| 14.9°C Belfast

Joris Minne: Fifty Two

Close

Nifty Fifty Two: The service and food are sound

Nifty Fifty Two: The service and food are sound

Nifty Fifty Two: The service and food are sound

When number one daughter (14) was asked recently if she’d like to live in the country she shuddered at the thought. After a short while she announced she’d consider Bangor.

To give you an idea of her knowledge of rural affairs, the same city girl had gone to the Balmoral Show last May with her mate from school and paid £7 in, thinking she was going to a rave.

Bangor is not the country, we explained to her, and in order to prove the point (and to avoid having to cook that evening), we headed off to the seaside town.

A nice woman called Angela from a restaurant called Fifty Two had been in touch earlier in the week and said I’d be nuts to ignore the place for much longer. A sucker for charm and determination, I suggested to the adviser we go there. The adviser nodded approval and we set our course accordingly.

I will now repeat what I have said a few times in these pages — Bangor in Co Down is the new Kinsale. It is a culinary capital with excellent restaurants, cheap but quality nosh, top-drawer, pukka fine dining and everything in between.

It’s brilliant to be able to bring visitors to Northern Ireland to a town like Bangor. Its initial chavvy vibe may be more kiss-me-quick Blackpool than fancy-pants Brixham, but if you dig a little deeper in Bangor you will find just a few short yards away from the Pickie Fun Pool and the winter-abandoned mini train track, a fabulous choice of at least five restaurants: Jeffers, Coyle’s Bistro, The Boathouse, Café Essence and, now, Fifty Two.

As the weather changes and the cold winds howl up the High Street from the harbour below, crossing the threshold of Fifty Two is to enter sanctuary. The big, low-ceilinged restaurant with its vast glass frontage is adorned with magnificent photographs of local scenes. The taupe-coloured walls and wooden floor, leather chairs and banquettes and the view into the kitchen are all immediately reassuring for first-timers.

Daily Headlines & Evening Telegraph Newsletter

Receive today's headlines directly to your inbox every morning and evening, with our free daily newsletter.

This field is required

The front-of-house person who greeted us as we entered the empty restaurant — it was just after 6pm on a Sunday evening, so not the busiest time of the week — made the place welcoming even though Norah Jones did her best to depress the life out of us on the stereo.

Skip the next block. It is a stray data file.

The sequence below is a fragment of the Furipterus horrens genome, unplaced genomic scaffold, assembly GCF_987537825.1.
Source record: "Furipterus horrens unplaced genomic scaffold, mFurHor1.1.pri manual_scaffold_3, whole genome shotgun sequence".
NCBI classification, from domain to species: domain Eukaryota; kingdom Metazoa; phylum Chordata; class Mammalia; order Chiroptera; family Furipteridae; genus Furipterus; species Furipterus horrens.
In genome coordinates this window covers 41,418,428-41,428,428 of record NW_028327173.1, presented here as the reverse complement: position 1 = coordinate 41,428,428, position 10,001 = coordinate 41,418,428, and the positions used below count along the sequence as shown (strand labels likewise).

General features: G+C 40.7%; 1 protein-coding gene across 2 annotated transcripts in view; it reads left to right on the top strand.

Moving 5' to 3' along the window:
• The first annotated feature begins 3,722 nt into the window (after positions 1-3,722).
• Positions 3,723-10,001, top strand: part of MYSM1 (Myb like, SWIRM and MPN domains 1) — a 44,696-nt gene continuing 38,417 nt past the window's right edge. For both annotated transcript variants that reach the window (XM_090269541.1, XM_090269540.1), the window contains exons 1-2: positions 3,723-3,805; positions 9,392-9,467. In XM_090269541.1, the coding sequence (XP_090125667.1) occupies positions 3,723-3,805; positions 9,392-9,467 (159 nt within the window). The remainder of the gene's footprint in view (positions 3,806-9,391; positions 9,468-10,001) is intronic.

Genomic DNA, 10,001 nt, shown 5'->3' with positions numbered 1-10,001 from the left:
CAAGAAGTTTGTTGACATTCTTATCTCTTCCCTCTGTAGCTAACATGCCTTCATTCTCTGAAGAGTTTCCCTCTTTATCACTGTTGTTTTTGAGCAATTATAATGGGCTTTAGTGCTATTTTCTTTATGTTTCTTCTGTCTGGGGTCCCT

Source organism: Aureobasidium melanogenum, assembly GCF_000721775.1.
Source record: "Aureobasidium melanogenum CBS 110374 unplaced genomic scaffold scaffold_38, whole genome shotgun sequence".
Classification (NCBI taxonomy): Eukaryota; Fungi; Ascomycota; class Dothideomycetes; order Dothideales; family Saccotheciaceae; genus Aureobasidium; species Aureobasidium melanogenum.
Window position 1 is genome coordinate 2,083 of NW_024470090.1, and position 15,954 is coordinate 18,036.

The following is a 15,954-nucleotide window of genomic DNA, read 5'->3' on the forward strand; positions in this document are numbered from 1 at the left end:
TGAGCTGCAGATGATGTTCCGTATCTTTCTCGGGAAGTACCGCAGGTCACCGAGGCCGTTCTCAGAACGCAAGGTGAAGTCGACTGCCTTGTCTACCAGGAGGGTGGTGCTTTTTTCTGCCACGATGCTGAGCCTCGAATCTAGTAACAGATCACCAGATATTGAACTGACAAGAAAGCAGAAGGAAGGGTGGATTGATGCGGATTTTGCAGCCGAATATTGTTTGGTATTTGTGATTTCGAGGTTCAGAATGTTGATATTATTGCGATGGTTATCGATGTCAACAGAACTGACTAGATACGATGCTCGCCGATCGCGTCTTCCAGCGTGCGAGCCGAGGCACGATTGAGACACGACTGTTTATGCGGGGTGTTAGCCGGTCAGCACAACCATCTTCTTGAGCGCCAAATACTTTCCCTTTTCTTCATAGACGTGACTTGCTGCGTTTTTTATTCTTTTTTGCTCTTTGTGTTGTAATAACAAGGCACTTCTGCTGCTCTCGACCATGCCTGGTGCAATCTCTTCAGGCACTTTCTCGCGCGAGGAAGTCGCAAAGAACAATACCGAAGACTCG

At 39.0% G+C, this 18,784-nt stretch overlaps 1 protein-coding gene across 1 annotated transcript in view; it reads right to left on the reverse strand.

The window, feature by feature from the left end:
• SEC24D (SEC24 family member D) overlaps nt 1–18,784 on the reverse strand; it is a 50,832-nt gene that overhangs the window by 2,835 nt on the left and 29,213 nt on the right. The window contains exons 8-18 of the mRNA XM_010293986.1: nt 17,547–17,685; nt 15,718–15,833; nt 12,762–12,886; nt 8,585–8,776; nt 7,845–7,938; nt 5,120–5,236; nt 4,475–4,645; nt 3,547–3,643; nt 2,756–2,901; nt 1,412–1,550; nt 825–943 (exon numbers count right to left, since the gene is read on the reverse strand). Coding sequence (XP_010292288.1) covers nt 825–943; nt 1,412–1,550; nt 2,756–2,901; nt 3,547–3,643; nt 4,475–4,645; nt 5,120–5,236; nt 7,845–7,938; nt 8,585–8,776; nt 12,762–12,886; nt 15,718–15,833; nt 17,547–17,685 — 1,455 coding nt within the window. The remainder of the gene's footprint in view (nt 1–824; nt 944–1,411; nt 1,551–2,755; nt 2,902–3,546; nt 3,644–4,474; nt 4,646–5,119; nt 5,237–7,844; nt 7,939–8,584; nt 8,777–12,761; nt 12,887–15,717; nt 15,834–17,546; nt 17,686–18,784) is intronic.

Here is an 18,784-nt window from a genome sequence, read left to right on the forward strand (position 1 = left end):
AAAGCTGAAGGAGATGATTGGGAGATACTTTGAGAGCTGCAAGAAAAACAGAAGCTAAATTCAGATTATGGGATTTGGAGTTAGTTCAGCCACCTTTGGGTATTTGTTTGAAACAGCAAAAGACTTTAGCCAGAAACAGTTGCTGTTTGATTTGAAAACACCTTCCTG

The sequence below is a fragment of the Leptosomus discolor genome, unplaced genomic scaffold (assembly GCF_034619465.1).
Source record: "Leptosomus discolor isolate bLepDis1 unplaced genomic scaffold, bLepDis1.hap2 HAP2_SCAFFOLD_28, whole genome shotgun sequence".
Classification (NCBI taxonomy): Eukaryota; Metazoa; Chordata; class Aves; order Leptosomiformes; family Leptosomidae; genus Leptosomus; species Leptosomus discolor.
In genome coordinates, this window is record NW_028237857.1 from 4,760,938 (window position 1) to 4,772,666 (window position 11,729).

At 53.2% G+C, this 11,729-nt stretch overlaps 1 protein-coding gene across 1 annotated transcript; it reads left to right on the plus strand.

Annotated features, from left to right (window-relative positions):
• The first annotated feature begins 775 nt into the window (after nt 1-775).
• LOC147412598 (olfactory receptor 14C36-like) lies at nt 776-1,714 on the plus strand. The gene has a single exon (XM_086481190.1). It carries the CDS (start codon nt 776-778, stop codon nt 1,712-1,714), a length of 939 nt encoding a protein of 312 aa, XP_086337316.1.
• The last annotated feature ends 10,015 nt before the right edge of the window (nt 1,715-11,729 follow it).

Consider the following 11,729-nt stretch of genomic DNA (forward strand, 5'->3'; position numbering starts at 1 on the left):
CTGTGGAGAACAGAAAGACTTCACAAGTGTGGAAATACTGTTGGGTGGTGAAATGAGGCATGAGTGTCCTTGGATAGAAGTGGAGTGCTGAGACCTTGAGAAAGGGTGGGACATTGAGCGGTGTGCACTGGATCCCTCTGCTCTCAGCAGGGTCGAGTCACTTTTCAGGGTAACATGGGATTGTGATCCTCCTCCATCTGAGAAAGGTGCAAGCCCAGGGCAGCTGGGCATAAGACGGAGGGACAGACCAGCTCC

The Sunday evening menu is a variation of the offers available at cheaper prices on other days and times but still didn’t appear excessive. But it was the content that immediately set the scene. Starter choices were a broad sweep through the taste spectrum, including scallops with pickled beetroot and citrus fruit, root vegetable soup with home made bread, salt and chilli squid, chicken liver pate with brioche and fig chutney (and rare stuff from Armagh, including free-range chicken and Dundrum mussels in Armagh cider cream) and other robust bistro dishes. The salad of Armagh free-range chicken with baby gem lettuce, soda bread croutons, Cashel blue dressing and crispy Fermanagh black bacon sounded like a brilliant re-interpretation of a Caesar, but the scallops won this beauty contest.

It’s hard to get worked up about citrus fruit and pickled beetroot, especially with seared scallops, when you’re perhaps used to the more conventional approach which sometimes includes black pudding. This, however, was a fabulous dish, full of crunchy freshness, vinegary lightness and Strangford brininess. Shredded beetroot like this is subtle but assertive and marries very nicely with the scallops which are equally light.

The adviser’s starter was a generous big lump of finely made pate and the brioche was warm and not too sweet. With a dollop of the fig chutney, it turned out to be utterly addictive.

The root veg soup was a buttery blend, so subtle as to almost kid you for a moment into thinking it was bland. Yet the flavours of parsnip, carrot, potato and something slightly spicier came through in the end.

The Ballymena pork belly with white bean cassoulet confirmed the bistro credentials of the place. The Cloankilty black pudding was a slight disappointment. I expected deeper, breathier flavours and got something verging on the stale. The cassoulet and pork, however, were a winning combination and even though it sounds conventional and obvious, the slices of lightly roasted apple, still crunchy and tangy, completed the dish very nicely.

The server was attentive throughout without ever being overbearing, as could have been

the case in a near-empty restaurant. She was also very sensitive to the wine choice. Having brought the preferred option to the table she asked if we thought it was cool enough. We felt the bottle and decided to go with something cooler. She recommended the New Zealand Marlborough, which was chilled and tasted far better than the £18.95 price on it.

Fifty Two is a good restaurant. It has a fancy room upstairs and a pretty extensive roof garden. The people of Bangor are spoilt for choice and the level of excellence and range of restaurants must surely mean that the town is on its way to culinary stardom.

twitter.com/jorisminne

The Bill

Soup: £4.50

Scallops: £7.25

Duck pate: £6.75

Fish n chips: £11.95

Pork belly: £15.75

Side veg: £2.95

Goujons n chips x 2: £8

Kid’s icecream x 2: £2

Churros: £5

Frangipane tart: £5

Coffee: £1.50

Bottle NZ Babich: £18.95

Total: £89.60

Please log in or register with belfasttelegraph.co.uk for free access to this article.

Already have an account?


Top Videos



Privacy